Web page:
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Pastor's Letters


As I sat down to write this letter, I opened up my internet web browser and did a Google search for “Easter 2016.” Sure enough, “March 27” came back as the result. And at one level, that is absolutely correct: today, Sunday March 27, is indeed Easter Day.

However, seen through the eyes of faith, Google’s response is significantly lacking. For believers, this greatest feast of the entire year cannot be confined to a single day. And so the Church celebrates Easter not as a mere day, but as an octave…a grouping of eight consecutive days. Today, Easter Day, is just the first of these eight days of the Easter Octave, which comes to a conclusion next Sunday, the “Second Sunday of Easter,” also named Divine Mercy Sunday.

Every day of the Easter Octave is celebrated as “another” Easter Day. All of the daily Masses during the upcoming week are celebrated as solemnities (the highest category of Church feast days), complete with the Gloria, the Creed, and the solemn Easter double Alleluia dismissal. The altar cloths and flowers that decorate the church on Easter Sunday remain for the entire week. The Gospel readings during the entire octave are drawn from the various resurrection appearances of Jesus from all four Gospels. For priests, religious, and anyone else who prayers the Liturgy of the Hours, the prayers of vespers (evening prayer) for all of the days of this week are taken almost exclusively from vespers of Easter Sunday. And in ancient times, centuries ago, the adults who were clothed in white robes at their baptism at the Easter Vigil would continue to wear those white robes during the entire week of the Easter Octave.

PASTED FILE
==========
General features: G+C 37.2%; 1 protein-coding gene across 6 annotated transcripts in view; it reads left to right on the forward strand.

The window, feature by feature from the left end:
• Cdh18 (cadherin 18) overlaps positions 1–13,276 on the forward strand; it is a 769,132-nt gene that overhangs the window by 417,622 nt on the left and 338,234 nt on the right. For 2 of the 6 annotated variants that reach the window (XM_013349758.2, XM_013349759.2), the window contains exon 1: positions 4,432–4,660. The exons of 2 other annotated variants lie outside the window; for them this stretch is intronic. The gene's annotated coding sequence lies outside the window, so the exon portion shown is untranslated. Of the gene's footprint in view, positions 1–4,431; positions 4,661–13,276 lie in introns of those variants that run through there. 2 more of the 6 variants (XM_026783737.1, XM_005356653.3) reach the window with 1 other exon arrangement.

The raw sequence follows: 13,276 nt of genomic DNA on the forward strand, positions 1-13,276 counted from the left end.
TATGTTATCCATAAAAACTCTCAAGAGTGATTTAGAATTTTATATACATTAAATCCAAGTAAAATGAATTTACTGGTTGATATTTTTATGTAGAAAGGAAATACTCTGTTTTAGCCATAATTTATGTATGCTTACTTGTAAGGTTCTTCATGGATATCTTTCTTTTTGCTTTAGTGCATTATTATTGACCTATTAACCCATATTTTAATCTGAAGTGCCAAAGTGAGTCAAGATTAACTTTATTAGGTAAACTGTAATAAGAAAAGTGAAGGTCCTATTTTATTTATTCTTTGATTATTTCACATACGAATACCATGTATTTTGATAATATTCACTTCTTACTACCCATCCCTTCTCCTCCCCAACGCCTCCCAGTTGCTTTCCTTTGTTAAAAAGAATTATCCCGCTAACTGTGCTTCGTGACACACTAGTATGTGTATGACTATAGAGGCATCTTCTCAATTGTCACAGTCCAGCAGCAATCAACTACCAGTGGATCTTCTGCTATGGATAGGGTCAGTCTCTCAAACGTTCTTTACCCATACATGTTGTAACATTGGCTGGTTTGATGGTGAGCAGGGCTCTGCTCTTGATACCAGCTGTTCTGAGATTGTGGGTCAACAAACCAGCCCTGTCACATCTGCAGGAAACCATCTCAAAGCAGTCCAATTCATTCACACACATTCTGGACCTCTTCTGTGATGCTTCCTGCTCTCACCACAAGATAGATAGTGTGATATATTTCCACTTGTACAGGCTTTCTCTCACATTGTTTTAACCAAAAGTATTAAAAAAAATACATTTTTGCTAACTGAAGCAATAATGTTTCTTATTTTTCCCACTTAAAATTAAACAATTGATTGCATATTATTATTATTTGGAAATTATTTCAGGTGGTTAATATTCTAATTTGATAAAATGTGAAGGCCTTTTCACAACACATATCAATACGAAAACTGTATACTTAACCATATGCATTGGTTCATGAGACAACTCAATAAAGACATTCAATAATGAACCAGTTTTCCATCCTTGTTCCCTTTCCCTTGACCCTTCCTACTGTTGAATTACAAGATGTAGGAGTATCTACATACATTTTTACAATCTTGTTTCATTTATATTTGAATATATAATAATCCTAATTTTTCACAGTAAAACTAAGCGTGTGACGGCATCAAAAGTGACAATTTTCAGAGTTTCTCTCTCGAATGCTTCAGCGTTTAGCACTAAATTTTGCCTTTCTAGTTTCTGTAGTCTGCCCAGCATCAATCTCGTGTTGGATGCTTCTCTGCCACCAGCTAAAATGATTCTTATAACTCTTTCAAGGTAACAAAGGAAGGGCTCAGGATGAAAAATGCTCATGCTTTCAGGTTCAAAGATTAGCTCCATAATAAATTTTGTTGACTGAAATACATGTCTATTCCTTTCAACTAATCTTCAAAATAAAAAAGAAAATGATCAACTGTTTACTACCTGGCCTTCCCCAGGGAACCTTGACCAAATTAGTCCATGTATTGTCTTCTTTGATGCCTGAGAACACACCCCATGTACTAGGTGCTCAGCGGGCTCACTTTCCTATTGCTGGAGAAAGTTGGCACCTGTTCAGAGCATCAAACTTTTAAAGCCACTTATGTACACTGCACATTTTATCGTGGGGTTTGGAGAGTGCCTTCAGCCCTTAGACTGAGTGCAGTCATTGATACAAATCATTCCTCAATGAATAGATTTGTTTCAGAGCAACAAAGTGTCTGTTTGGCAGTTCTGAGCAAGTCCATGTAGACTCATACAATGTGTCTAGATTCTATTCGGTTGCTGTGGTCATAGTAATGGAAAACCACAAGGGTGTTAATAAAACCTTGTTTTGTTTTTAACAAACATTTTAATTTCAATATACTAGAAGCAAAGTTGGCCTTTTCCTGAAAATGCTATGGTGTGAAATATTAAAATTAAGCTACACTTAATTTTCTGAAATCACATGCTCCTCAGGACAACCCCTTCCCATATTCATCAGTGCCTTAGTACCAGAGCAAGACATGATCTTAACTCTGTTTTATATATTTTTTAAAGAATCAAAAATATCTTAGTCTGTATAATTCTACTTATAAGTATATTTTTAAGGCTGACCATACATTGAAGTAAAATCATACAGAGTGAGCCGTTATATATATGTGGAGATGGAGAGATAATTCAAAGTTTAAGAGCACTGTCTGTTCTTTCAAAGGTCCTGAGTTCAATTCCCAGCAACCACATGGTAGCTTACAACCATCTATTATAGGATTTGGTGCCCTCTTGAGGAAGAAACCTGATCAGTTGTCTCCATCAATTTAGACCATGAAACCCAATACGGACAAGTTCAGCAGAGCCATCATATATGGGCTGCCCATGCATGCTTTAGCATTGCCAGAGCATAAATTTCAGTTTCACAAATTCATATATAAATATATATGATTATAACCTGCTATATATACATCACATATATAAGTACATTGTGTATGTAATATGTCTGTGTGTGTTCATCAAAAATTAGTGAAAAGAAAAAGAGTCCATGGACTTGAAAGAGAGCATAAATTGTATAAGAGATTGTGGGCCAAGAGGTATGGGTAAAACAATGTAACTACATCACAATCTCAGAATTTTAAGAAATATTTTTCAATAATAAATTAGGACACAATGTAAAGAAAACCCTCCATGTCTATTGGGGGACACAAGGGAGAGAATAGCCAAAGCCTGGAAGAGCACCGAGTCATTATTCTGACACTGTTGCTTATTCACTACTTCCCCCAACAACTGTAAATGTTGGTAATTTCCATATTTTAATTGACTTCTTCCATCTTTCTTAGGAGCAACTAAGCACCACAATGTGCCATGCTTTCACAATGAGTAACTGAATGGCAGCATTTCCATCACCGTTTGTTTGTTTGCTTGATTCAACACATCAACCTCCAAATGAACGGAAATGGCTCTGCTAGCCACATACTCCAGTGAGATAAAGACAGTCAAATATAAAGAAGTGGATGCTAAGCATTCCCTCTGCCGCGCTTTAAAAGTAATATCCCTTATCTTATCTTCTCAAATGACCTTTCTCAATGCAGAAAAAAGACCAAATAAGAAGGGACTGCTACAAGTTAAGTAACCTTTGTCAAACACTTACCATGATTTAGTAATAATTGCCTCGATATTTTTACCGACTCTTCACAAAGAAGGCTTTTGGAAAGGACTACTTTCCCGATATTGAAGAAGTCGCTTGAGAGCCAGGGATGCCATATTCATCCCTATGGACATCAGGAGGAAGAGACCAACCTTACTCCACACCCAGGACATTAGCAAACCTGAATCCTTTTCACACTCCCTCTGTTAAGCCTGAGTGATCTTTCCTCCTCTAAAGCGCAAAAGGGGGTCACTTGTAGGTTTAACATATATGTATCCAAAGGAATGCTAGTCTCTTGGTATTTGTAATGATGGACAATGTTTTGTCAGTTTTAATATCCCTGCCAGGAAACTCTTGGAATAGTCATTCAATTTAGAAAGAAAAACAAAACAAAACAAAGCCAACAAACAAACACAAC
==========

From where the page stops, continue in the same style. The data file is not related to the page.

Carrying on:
Why an octave? Because the joy and glory of the Resurrection of Christ cannot be confined to just one day. Christ, resplendent in glory, has risen from the grave, and invites us all to share in His new and eternal life. Darkness has been driven away by Christ our Light; our enemy has been vanquished. The power of sin and evil have been destroyed; even death no longer holds any power over us. Such a victory cannot be adequately celebrated in a mere day!

And why eight days, rather than 5, or 12, or 37? There is deep symbolism here that goes back to the very “beginning.” God created the heavens and the earth in six days, and then rested on the seventh bringing to completion that first week. And so “in the beginning” the eighth day is really the “first day” of the life of the fully created world. And in that sense, you might say that every day that followed is essentially an extension of that eighth day of creation. And so for us, standing in the glory of the Risen Christ, every day of our existence you might say is one long “eighth day,” which we live in the light of the recreation of the whole world accomplished by the Passion and Resurrection of Christ. Our whole life, our whole existence, every day of our future from now until the day the Lord calls us home to Himself is one great, beautiful celebration of the eighth day of Easter, the octave day, and thus also the “first day” of our lives, now lived and transformed by the glory of the Empty Tomb. May the light and life of the Resurrected Christ fill you to overflowing, this day and always. Christ is Risen, Alleluia! Truly He is Risen, Alleluia!

God Bless,

Fr. John Paul


התגובות הושבתו לפוסט הזה.
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